Creation is part of Christian conviction, yet for the most part Christians continue to struggle with how to express engagement. On other social movements there is often an underlying Christian template of justice or redemption that can sustain political conversation, however on green issues and climate issues there is a missing story.
Of course, it’s not for want of trying. Our Christian language defaults to the celebration of the variety of creation, so Ps 148:
7Praise the Lord from the earth,
you sea monsters and all deeps,
8 fire and hail, snow and frost,
stormy wind fulfilling his command!
9 Mountains and all hills,
fruit trees and all cedars!
10 Wild animals and all cattle,
creeping things and flying birds!
This missing internal voice has two consequences: first, it defaults to external frameworks, leaving Christian voices more as allies rather than as contributors to the discussion. Second, there is an internal turn to focus on Creation, ante-Redemption. This recovers a voice but leaves the larger story of God’s intervention and rescue in Jesus Christ as a minor part.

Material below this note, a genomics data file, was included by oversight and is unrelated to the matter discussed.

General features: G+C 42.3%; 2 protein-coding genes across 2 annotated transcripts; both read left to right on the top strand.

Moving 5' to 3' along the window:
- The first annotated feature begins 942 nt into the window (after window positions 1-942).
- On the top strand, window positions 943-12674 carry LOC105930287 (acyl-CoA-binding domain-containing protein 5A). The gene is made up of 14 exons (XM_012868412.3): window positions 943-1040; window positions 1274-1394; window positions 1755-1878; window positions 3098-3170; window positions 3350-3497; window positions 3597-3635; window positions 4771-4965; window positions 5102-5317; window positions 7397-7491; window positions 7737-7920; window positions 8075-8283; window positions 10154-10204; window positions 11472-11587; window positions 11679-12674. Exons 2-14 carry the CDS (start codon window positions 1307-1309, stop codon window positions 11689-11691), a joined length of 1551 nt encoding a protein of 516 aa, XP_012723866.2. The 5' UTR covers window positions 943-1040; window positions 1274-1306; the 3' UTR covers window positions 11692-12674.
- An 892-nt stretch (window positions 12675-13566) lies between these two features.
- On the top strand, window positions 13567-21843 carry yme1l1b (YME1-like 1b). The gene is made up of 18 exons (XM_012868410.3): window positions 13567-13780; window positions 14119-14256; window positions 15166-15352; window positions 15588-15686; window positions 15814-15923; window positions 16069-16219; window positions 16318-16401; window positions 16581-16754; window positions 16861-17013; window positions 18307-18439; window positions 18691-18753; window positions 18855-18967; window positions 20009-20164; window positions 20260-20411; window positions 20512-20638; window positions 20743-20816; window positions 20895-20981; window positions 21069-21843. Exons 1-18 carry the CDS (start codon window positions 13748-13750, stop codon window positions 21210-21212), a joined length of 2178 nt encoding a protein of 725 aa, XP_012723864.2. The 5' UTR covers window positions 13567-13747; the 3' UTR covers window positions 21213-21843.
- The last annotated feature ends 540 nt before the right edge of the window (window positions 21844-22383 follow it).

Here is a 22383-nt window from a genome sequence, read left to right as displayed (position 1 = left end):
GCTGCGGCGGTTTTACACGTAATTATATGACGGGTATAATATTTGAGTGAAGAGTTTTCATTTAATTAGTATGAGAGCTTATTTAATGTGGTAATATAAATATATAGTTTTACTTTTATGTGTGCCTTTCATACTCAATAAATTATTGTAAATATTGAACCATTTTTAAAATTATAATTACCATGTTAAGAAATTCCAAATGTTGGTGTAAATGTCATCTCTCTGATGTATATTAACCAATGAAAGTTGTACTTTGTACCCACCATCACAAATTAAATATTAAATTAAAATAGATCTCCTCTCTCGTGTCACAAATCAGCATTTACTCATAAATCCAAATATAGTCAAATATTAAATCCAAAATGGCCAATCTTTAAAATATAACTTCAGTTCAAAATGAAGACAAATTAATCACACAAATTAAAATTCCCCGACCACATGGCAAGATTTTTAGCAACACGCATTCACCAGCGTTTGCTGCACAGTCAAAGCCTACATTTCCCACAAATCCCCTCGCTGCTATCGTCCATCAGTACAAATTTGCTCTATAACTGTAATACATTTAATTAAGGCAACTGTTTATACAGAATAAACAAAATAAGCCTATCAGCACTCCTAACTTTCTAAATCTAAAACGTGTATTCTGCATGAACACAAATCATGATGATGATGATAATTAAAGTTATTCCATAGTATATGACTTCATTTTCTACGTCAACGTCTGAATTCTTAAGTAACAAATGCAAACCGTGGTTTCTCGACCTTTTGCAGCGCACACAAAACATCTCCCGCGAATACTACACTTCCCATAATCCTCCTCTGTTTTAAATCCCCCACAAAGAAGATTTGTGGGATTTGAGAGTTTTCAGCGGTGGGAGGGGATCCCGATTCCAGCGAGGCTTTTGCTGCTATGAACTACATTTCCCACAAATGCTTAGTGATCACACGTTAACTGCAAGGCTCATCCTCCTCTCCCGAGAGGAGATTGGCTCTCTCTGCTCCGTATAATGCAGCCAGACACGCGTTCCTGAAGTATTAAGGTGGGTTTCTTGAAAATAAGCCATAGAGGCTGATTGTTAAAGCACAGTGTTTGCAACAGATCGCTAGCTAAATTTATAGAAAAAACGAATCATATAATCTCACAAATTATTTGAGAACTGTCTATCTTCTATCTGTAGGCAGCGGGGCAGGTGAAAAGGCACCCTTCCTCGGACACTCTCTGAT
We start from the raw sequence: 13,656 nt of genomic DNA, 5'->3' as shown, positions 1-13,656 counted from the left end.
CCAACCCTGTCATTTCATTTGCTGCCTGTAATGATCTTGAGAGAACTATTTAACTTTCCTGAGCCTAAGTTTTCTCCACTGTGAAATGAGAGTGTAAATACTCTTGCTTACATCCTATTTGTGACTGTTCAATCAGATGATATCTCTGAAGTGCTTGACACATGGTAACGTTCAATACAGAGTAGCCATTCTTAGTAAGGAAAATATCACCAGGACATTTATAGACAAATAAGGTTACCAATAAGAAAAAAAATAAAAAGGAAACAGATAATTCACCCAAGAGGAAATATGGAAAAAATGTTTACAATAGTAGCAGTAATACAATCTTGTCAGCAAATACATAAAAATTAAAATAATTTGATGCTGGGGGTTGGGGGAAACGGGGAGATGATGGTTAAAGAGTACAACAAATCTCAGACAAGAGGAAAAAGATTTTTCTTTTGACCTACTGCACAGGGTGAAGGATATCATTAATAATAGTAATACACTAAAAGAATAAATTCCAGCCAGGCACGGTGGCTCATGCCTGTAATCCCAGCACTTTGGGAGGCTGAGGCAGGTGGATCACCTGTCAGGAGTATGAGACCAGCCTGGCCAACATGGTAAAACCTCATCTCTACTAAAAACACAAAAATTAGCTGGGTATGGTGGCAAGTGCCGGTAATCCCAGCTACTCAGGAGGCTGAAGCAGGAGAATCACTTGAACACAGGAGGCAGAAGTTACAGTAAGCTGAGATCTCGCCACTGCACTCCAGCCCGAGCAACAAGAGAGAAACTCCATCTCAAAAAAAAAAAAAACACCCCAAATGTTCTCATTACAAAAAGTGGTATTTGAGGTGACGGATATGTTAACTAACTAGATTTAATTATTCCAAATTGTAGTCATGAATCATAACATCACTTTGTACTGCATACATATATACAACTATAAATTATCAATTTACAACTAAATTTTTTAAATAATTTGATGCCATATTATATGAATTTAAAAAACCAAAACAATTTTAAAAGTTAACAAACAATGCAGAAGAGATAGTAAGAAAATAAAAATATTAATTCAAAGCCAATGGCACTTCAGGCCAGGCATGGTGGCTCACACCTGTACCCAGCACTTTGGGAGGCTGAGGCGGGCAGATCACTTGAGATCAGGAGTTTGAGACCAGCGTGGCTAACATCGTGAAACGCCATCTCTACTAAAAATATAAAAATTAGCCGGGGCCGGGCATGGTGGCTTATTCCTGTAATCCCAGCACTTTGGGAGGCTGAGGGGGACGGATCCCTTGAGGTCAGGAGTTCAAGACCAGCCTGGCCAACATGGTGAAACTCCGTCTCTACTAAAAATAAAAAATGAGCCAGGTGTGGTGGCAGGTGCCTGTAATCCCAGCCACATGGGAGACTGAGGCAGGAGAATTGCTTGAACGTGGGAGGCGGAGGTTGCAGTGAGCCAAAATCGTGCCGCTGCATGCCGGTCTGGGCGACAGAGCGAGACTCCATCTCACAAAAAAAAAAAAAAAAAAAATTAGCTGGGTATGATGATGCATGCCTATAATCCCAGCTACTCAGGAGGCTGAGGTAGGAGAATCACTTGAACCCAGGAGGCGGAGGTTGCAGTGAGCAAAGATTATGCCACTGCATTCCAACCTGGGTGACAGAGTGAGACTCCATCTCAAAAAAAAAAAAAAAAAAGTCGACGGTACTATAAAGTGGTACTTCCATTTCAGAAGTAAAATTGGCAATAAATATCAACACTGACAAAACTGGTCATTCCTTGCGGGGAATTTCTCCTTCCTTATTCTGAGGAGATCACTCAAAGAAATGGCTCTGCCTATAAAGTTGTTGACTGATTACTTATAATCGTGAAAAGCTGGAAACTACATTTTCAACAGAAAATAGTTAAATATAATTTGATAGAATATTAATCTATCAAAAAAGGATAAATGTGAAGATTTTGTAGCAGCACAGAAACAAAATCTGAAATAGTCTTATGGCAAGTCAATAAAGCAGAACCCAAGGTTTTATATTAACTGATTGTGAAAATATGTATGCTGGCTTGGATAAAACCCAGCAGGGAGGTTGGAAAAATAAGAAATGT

Conservative voices have been reluctant to pick up the green or climate change issues, since at best it seems little more than politics, and at worst a surrender to a sort of panentheism.
Out of all this, there may be one more item to bring to mind. In an era of climate change, and that often of a disastrous nature, the Christian may bring another, more pertinent voice: that of tragedy. With the change and its destruction comes the grief, the sense of loss: how does one stand before catastrophe? How does one hope? Here, perhaps is where the Christian tongue may be released, not in a language of celebration or of politics, but of lament, of knowing that loss is not the final word.